‘Tis the Season for RMD
Tax-sheltered accounts such as individual retirement accounts (IRAs) are a good way for investors to build their nest egg while deferring taxes. However, Uncle Sam wants his cut of your income eventually.
Thus, after you turn a certain age, you are required to take a minimum amount out of your retirement account. This required distribution is aptly named the required minimum distribution (RMD). The rule applies to accounts like the various types of IRAs such as traditional, rollover, SEP, and SIMPLE, as well as employment-related retirement accounts like a 401k.
Many people like to take their RMDs at the end of the year to give their IRAs the full year to grow. Thus, December is usually a busy money for RMD transactions. Others like to take their RMDs earlier to get them out of the way lest they forget an incur a penalty.
When You Have to Begin to Withdraw
The government requires those born in 1950 or earlier to take their first RMD by 4/1 in the year after they reached age 72. For example, if you were born in 1945, you would have turned 72 in 2017, and your first RMD would have to be taken by April 1, 2018. Thereafter, starting from 2019, you would need to take your annual RMD by 12/31 of each year.
Due to a recent law change, the threshold age has increased to 73. If you reach 72 after 2022 (i.e., you were born in 1951 or after), then you don’t have to take your first RMD until 4/1 of the year after you reach 73. Thus, if you were born 1951, you will reach 73 in 2024, and your first RMD is due by 4/1/2025.
Of course, the RMD is the minimum amount you have to take. If you wish to take out more than the minimum, it is totally fine. There’s also no limit on how many times you can take a distribution per year. Uncle Sam only cares about taking his cut of whatever amount you take out, so you will have to pay federal and state income taxes on the distribution. If you live in a state with no state income tax, congratulations, you only owe federal tax on the distribution.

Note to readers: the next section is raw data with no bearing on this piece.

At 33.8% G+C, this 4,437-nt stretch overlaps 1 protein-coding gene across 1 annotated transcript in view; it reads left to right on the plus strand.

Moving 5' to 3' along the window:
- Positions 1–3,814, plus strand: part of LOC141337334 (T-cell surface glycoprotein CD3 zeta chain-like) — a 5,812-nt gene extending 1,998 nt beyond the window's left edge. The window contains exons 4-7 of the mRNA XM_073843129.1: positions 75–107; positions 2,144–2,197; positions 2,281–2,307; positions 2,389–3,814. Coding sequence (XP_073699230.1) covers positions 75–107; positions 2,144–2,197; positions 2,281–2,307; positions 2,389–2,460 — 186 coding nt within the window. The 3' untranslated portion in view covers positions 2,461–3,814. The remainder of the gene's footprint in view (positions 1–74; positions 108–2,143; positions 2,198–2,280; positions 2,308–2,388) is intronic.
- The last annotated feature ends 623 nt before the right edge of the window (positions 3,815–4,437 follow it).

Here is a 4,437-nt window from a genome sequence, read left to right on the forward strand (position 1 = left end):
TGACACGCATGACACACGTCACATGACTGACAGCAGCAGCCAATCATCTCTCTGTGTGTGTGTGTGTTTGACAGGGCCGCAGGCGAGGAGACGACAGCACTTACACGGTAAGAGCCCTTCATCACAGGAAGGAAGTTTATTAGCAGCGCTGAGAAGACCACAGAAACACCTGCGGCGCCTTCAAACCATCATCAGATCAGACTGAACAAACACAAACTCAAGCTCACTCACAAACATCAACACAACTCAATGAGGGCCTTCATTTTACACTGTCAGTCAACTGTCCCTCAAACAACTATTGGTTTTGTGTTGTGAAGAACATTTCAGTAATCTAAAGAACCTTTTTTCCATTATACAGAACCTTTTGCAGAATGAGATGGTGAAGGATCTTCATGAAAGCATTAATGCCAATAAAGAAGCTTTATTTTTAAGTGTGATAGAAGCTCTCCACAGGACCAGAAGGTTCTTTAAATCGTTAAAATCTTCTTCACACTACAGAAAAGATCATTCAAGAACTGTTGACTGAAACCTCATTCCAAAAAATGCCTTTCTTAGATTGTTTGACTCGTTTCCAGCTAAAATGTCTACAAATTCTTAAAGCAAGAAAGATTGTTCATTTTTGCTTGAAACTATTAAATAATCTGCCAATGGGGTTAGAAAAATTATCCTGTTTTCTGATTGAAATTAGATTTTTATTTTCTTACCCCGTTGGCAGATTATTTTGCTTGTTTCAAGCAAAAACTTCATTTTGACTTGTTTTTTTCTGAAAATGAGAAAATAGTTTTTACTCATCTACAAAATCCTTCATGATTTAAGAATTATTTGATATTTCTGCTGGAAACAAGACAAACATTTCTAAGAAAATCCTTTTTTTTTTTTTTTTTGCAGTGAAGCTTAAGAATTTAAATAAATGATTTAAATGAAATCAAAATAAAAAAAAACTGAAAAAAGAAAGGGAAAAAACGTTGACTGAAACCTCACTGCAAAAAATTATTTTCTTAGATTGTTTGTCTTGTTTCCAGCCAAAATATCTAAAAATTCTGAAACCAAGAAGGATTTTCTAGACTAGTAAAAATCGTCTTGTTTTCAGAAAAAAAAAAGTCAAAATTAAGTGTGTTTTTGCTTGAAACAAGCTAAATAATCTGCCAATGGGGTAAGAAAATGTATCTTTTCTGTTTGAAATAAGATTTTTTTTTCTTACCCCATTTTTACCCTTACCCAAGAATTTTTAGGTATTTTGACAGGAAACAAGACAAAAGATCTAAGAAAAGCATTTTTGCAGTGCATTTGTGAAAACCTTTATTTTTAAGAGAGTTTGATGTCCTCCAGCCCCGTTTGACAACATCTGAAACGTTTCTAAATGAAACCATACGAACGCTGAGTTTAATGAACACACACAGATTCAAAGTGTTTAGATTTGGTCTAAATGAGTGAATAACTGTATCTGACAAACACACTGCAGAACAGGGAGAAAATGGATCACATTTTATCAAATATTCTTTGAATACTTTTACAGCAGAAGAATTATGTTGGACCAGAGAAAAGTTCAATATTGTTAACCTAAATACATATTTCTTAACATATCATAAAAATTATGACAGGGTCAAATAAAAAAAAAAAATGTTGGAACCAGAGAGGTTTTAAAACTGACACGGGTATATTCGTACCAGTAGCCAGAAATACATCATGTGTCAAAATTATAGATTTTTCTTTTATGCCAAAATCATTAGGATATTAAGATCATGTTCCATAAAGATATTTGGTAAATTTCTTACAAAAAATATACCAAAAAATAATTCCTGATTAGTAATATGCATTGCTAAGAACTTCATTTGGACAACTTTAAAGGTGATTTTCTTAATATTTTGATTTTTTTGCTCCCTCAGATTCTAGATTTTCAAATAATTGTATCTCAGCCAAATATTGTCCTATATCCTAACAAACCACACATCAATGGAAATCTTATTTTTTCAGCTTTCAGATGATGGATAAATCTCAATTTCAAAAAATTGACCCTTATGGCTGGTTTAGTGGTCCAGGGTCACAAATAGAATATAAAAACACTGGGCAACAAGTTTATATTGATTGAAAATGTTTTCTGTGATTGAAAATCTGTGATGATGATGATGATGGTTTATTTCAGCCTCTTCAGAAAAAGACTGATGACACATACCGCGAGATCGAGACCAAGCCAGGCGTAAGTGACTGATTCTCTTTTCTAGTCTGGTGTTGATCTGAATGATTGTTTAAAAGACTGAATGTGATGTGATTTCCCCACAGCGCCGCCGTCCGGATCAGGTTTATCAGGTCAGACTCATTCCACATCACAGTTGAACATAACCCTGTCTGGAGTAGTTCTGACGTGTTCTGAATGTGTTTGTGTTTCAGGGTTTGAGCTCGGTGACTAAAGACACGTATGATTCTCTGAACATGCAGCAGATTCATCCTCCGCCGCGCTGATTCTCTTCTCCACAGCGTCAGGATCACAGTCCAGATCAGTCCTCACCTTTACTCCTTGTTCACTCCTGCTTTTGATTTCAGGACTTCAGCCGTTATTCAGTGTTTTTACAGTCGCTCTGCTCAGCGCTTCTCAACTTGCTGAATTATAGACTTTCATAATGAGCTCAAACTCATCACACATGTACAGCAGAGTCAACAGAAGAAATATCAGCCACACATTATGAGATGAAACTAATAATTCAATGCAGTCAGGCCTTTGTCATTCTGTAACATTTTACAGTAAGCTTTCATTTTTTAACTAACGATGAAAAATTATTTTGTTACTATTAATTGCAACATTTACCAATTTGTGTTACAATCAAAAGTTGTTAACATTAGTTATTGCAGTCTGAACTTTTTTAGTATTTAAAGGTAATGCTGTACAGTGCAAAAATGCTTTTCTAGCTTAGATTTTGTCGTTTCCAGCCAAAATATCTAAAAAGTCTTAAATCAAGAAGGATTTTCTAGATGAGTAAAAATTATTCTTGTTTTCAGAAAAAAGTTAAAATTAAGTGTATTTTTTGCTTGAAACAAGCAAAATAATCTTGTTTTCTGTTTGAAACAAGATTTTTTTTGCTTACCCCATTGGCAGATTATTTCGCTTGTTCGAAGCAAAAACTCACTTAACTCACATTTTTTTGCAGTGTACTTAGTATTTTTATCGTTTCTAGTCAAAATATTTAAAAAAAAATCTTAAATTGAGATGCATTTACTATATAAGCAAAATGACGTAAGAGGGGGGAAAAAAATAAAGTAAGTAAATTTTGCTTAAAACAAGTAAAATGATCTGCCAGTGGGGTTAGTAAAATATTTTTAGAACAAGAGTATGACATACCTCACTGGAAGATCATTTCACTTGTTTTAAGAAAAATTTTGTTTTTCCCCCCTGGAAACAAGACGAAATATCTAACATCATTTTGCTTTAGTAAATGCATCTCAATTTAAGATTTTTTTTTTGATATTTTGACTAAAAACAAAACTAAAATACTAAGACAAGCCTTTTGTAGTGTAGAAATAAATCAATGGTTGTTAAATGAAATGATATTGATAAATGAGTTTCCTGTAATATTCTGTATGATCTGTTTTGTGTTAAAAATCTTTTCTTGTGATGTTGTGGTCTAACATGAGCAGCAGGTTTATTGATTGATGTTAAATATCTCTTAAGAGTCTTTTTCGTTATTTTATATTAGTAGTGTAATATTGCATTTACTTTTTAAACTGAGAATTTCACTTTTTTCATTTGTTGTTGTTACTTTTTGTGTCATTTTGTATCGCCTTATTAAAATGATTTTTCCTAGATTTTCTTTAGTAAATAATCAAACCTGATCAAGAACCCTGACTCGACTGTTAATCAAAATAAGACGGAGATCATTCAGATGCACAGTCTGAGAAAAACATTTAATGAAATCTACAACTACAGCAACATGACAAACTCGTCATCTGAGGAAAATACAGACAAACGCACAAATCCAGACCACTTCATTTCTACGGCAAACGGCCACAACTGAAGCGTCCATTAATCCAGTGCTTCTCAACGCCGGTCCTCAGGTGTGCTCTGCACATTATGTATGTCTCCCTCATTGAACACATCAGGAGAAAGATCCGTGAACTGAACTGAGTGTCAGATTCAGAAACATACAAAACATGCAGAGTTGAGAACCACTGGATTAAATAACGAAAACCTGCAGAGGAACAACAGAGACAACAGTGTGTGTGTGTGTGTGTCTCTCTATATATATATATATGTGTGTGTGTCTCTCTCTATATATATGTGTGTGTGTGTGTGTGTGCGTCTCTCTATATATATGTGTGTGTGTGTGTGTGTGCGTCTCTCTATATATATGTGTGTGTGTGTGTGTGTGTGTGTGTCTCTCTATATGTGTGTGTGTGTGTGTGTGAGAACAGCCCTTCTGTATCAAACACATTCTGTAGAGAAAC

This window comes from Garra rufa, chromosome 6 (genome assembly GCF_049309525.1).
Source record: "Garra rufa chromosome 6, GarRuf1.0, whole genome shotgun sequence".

You can elect to have taxes withheld, at a rate of your choice, and receive a net amount. Some people like to do this to reduce their chances of incurring a tax penalty. Or, you can just take the entire amount and then pay taxes later.
Not Bound to Take the Minimum
If you are bullish on the stock market, and you don’t need the money, then it makes sense to take just the minimum required amount and let the rest of the money continue to grow, especially if taking out more would push you into a higher income-tax bracket.
In today’s digital age, it’s quite easy to link your IRA account to a checking account or another brokerage account so you can directly transfer the RMD to another account. The distribution usually lands in the destination account the next business day after you initiate the transfer. Or if you prefer to do it the old fashion way, you can also request a check be mailed to you, but that will take longer.
If you haven’t reached the RMD age yet, but you want to take out money anyway, as long as you are age 59.5 or over, you can withdraw money from your IRA without penalty, as long as you pay taxes.
If you are below that age, you will have to pay a 10% early-withdrawal penalty. However, there are exceptions. The IRS permits you to take early distributions if you use the money for certain approved purposes. Some examples are if you need the money to pay medical bills or pay for your children’s higher-education expenses.
The IRS also provides a loophole to allow you to take money out once per year without penalty if you redeposit (or rollover) the money into another IRA within 60 days. Any money you take out needs to be redeposited into a new rollover IRA account. Effectively, this allows you to borrow from your tax-deferred savings account.
The money is your hard-earned savings. You have the freedom to choose how much to take out and what to use it for. Choose wisely.
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